Earlier this week, we highlighted a story published on Leafly regarding lobbying efforts by GW Pharma (NASDAQ: GWPH). Leafly’s Bruce Barcott discovered that GW Pharma and its U.S. subsidiary, Greenwich BioSciences, had engaged lobbyists in several states and were also supporting legislation that would require any potential medical cannabis suppliers in Nebraska and South Dakota to have their products approved by the FDA. Many are concerned that the state-legal cannabis programs are at risk of FDA regulatory oversight, which would risk patient access to products at an affordable price.
We reached out to the company to get a better understanding of its intentions, and Steven Schultz, Director of Investor Relations provided us with a statement in response to the Leafly story, which it believes contained “significant factual errors”:
GW expects to submit a NDA for Epidiolex in mid-2017 and wishes to ensure that, subject to FDA approval, Epidiolex can be made available to patients in as timely a manner as possible. One of the necessary steps to achieve this goal includes being proactive at the state level so that, once Epidiolex is approved by FDA and rescheduled by DEA, patients will be able to have access to the product in their states. This two-step process, both the DEA and local state rescheduling, is required to achieve full rescheduling and make our medicine available to appropriate patients with a doctor’s prescription.
It is important to stress that none of GW’s work involves opposing “medical marijuana” or “CBD access.” GW’s sole focus is on creating a pathway for our medicine, once approved by FDA. State and federal rescheduling of an FDA-approved product comprised of CBD will have no impact on existing (or future) state laws that allow the medical use of marijuana or of non-FDA approved CBD products.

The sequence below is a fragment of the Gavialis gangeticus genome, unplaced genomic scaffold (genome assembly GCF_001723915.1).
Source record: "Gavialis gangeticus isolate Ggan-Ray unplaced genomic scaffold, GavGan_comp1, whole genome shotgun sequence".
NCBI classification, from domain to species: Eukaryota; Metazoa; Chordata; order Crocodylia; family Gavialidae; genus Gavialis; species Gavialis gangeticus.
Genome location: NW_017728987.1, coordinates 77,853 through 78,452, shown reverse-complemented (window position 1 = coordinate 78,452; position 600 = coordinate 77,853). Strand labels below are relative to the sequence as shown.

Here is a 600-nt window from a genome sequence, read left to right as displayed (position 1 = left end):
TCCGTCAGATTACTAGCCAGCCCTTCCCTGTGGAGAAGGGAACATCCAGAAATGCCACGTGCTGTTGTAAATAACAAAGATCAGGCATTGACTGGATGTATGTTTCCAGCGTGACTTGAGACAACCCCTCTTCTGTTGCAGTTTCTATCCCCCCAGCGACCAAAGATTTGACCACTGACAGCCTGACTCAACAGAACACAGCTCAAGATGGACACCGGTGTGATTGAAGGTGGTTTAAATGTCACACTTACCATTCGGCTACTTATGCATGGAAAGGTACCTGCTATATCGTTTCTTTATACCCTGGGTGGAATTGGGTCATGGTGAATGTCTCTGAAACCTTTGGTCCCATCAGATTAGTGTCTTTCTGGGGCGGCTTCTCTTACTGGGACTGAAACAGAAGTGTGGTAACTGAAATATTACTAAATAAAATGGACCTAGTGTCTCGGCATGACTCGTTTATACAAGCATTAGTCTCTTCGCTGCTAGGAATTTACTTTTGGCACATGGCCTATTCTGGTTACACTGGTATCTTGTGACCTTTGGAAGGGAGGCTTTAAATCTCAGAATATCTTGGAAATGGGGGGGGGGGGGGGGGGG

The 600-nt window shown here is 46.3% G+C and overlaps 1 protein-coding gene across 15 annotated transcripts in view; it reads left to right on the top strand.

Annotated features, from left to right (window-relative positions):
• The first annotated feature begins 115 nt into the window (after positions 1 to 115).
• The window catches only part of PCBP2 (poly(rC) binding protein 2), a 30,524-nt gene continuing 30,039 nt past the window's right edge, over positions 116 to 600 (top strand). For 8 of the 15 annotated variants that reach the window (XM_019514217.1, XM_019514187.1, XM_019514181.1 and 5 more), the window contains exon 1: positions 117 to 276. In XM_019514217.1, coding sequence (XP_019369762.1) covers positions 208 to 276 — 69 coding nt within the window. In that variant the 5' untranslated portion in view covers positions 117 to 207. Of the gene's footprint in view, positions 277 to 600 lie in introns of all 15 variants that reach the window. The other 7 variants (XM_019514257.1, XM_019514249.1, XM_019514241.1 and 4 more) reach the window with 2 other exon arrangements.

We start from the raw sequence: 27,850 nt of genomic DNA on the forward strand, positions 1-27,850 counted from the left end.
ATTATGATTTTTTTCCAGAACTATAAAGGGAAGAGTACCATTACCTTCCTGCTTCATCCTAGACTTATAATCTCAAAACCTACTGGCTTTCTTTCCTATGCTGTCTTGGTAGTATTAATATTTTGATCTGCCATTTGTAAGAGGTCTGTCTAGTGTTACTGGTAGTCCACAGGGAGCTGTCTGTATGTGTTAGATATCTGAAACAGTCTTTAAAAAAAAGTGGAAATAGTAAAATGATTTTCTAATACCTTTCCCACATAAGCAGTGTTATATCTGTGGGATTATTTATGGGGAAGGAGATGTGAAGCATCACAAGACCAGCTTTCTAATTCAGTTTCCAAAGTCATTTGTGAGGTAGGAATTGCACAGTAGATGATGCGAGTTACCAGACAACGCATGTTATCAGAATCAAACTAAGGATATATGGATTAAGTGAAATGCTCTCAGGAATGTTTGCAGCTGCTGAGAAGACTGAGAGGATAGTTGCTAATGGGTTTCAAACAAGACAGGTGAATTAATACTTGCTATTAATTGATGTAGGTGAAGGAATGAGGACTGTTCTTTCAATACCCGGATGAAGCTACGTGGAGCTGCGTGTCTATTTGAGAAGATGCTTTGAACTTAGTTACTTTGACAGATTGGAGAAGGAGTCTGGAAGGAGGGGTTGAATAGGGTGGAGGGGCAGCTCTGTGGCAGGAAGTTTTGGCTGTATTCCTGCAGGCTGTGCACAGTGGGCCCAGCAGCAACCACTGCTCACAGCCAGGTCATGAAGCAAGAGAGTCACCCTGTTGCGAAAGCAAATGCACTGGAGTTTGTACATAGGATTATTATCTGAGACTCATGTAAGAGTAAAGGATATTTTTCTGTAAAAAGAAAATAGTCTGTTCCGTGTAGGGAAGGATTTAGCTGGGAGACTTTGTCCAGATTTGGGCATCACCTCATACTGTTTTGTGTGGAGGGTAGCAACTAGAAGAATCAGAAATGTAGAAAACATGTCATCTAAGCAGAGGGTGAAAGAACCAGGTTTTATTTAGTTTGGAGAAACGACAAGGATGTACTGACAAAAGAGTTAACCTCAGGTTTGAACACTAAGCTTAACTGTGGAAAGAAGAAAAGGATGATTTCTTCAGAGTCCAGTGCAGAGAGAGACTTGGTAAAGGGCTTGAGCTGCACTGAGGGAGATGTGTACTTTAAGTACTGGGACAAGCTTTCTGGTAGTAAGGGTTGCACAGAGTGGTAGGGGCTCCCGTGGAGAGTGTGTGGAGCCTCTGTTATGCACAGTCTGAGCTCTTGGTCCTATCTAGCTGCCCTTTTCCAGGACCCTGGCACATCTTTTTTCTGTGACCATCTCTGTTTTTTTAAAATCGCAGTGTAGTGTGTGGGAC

Greenwich Biosciences/GW is not creating a monopoly. Rather, we are blazing a trail for any other CBD prescription medications that may follow since these regulations would not be specific to GW. In fact, it is likely new companies may be encouraged to enter the field of cannabinoid research, leading to a greater number of cannabinoid treatment options for patients, not fewer.
Unfortunately, the Leafly article does not mention the fact that GW is currently providing Epidiolex without cost to over 1,200 patients through compassionate use programs. GW’s goal is to provide an additional CBD option that meets the definition of, and has the hallmarks of, a modern medicine.
The company’s position, then, is that its lobbying efforts are necessary in some states because they require rescheduling that goes beyond the DEA. We also spoke with Mr. Schultz, who said that the company supports the legislation in any state that would allow patients to have access to Epidiolex which would not be the case at present.
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